Tart and sweet come together in this Thanksgivingukkah mashup.
There’s another Hanukkah miracle of sorts to contemplate this year. In 2013, for the first time, and not again for several thousands of years, Hanukkah converges with Thanksgiving.
Actually, if you look a little closer, it’s not that simple. As we are the people of the book, I did some reading. Here’s what I found: Because Jewish holidays begin at sunset, the first night of Hanukkah falls on Wednesday, just before Thanksgiving. Given that, we only have to wait until 2070, when the first night of Hanukkah falls precisely the evening of Thanksgiving.
There’s more to this, of course, having to do with the Jewish calendar and political questions such as when Thanksgiving day was once celebrated: the last Thursday as opposed to the 4th Thursday in November. A reversion to that custom would throw off the whole equation.
All that Talmudic-type study will make for terrific conversation over turkey. But what’s really important is that we have this very festive occasion to celebrate, and to me, it seems fitting to combine Hanukkah and Thanksgiving.
Most importantly, it takes the focus off the gifts and puts it on the gratitude. As Jews, we give thanks that the Maccabees fought for our religious freedom thousands of years ago. As Americans, we give thanks that we live as equals and are free to worship as we choose.
Someone, somewhere came up with the name Thanksgivvukah for this holiday and that’s fine with me. But it’s not a Jewish holiday if there’s no special food for it, and we’ve never had Thanksgivukkah before. So it’s up to us to invent some appropriate goodies to eat.
Now, when I was a kid we didn’t get eight days of gifts. We got money, gelt. I remember my fetter coming over and handing us coins and for my older brother, a dollar bill, which was a fortune for both giver and getter.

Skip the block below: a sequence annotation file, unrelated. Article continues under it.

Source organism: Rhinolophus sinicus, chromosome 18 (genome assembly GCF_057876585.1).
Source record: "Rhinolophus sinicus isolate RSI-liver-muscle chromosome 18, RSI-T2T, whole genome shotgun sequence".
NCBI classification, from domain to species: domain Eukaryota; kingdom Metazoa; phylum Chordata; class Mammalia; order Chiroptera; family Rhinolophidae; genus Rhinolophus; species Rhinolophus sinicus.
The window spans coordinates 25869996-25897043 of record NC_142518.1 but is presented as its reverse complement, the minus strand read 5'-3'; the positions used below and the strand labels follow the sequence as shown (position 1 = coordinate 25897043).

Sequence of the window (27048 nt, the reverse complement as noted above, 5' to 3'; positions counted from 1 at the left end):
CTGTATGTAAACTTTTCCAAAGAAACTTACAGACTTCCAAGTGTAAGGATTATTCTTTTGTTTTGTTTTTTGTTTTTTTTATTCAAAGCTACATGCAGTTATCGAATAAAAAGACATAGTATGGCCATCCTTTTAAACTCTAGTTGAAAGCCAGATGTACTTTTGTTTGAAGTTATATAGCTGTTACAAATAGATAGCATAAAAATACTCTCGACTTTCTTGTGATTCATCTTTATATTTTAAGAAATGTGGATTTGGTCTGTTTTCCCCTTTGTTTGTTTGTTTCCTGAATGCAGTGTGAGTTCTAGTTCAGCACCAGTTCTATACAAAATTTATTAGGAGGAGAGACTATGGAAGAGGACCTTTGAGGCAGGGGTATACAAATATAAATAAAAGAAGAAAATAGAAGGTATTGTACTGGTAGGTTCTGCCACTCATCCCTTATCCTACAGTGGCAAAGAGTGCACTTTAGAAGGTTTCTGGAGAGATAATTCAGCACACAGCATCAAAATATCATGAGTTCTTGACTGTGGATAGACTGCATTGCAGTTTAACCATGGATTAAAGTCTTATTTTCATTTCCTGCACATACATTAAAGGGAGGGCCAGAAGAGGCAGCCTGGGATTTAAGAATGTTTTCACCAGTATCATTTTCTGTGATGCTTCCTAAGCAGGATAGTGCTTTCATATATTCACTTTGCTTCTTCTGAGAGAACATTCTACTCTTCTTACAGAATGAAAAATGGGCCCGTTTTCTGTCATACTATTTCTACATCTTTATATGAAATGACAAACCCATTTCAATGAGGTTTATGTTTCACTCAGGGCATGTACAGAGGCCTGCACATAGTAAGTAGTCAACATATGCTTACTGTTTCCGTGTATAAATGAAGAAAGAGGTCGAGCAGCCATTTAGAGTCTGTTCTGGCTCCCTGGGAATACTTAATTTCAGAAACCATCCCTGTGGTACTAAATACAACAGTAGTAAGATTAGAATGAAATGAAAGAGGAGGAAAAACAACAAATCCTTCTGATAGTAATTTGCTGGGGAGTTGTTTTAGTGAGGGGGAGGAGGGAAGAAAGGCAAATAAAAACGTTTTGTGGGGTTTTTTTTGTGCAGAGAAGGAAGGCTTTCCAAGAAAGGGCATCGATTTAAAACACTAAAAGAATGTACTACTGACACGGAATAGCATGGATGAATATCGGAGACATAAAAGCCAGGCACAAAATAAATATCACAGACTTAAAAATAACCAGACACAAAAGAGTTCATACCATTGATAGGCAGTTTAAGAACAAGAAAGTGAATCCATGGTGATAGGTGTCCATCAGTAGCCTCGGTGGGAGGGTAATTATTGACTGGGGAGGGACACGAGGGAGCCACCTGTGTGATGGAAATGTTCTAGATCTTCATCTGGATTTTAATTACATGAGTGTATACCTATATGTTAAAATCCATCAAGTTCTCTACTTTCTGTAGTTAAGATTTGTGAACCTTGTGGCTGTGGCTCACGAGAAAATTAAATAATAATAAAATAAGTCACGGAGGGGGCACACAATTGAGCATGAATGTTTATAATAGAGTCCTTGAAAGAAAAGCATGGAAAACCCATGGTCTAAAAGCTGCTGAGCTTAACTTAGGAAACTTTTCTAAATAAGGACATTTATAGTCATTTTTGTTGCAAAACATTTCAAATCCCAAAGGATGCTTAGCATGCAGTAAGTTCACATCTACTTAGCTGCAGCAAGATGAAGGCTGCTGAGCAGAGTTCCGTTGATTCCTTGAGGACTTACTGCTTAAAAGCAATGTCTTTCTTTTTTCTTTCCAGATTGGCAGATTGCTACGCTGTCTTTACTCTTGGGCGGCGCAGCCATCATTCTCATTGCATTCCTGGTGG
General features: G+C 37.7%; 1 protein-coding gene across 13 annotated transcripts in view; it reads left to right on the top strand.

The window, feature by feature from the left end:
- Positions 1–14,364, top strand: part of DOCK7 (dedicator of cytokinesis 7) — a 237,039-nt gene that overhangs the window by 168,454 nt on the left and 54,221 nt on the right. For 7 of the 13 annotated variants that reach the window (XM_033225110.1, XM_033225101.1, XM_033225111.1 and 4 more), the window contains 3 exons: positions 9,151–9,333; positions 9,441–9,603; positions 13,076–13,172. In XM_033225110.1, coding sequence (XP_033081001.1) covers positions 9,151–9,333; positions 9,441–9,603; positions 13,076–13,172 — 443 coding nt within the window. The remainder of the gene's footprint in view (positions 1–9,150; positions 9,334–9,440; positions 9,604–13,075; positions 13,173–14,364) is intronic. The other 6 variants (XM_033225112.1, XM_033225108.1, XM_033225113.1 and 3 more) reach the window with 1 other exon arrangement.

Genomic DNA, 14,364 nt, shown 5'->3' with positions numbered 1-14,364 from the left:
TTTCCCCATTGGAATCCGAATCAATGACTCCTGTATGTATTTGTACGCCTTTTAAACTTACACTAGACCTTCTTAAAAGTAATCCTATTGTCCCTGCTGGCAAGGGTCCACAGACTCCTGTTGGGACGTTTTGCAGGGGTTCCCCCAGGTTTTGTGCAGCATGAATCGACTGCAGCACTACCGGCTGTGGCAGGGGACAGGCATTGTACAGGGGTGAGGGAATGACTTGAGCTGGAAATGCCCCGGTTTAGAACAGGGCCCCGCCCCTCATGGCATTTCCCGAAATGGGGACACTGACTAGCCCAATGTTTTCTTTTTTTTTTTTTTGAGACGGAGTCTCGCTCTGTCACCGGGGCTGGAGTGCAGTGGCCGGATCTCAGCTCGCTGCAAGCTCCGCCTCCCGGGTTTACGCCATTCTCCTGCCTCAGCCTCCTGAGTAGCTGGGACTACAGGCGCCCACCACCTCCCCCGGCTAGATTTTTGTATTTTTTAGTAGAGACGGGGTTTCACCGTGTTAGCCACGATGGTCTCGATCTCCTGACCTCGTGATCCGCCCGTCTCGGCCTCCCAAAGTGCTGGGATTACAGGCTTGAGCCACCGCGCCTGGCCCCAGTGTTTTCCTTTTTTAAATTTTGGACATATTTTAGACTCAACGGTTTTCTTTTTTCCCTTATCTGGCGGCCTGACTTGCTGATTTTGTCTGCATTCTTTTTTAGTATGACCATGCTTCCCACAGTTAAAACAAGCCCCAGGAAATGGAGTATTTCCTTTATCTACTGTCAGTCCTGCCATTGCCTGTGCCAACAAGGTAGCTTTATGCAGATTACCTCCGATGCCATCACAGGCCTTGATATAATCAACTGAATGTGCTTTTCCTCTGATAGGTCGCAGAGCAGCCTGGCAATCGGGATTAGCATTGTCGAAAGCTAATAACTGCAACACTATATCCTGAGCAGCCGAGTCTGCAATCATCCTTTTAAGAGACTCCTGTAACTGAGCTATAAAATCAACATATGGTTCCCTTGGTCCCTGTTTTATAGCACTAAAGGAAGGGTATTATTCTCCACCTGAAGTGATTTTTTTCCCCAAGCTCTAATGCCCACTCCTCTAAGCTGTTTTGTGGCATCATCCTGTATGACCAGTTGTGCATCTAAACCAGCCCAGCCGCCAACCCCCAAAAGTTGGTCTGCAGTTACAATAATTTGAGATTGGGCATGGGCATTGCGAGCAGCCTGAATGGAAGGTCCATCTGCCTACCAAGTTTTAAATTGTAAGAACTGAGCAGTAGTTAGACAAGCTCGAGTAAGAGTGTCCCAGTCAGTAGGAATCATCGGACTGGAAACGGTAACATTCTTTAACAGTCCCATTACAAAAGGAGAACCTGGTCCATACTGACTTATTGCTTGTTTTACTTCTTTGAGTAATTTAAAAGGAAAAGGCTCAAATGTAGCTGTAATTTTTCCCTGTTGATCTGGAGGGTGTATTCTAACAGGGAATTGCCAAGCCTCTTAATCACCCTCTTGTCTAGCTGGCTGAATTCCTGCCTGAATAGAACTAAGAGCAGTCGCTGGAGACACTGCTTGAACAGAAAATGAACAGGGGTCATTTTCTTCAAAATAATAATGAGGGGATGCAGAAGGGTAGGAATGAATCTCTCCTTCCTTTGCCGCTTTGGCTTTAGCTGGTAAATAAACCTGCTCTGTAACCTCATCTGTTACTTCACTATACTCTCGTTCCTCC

I don’t remember when the real gelt became chocolate. But my children and grandchildren think the foil-wrapped candy is the real thing. And in our family we do give gifts and gelt. The chocolate kind.
So I went with that, and created these Cranberry-Gelt Truffles. Everyone loves chocolate of course, but I like to think of these as a delicious way to give thanks for lots of things, including Thanksgivingukkah, using Jewish Hanukkah gelt and those wonderful red berries that are indigenous to America.
Truffles take time and can be messy. Don’t hurry things. The ganache, or chocolate base, needs to be cold enough to work with. It’s smart to wear disposable gloves because some of the chocolate could melt in your hands.
You can use actual dark chocolate coins or the dark chocolate of your choice, to make it easier and save the bother of unwrapping so many pieces of candy. If you do use candy coins, make sure to weight them and don't use milk chocolate. It cooks differently and it’s more complicated for home cooks to use.
Please don’t be concerned that the truffles are not perfectly round and same-size. They’re supposed to look like the odd-shaped fungi they’re named for!
Chocolate truffles are perishable. Keep them in the refrigerator until serving time.
Ronnie Fein is a cookbook author and cooking teacher in Stamford. Her latest book is Hip Kosher. Visit her food blog, Kitchen Vignettes, at www.ronniefein.com for more Thanksgivingukkah recipes, like sweet latkes with cranberries, and follow her on Twitter at @RonnieVFein.
Our Newsletters, Your Inbox
The Jewish Week feels comments create a valuable conversation and wants to feature your thoughts on our website. To make everyone feel welcome, we won't publish comments that are profane, irrelevant, promotional or make personal attacks.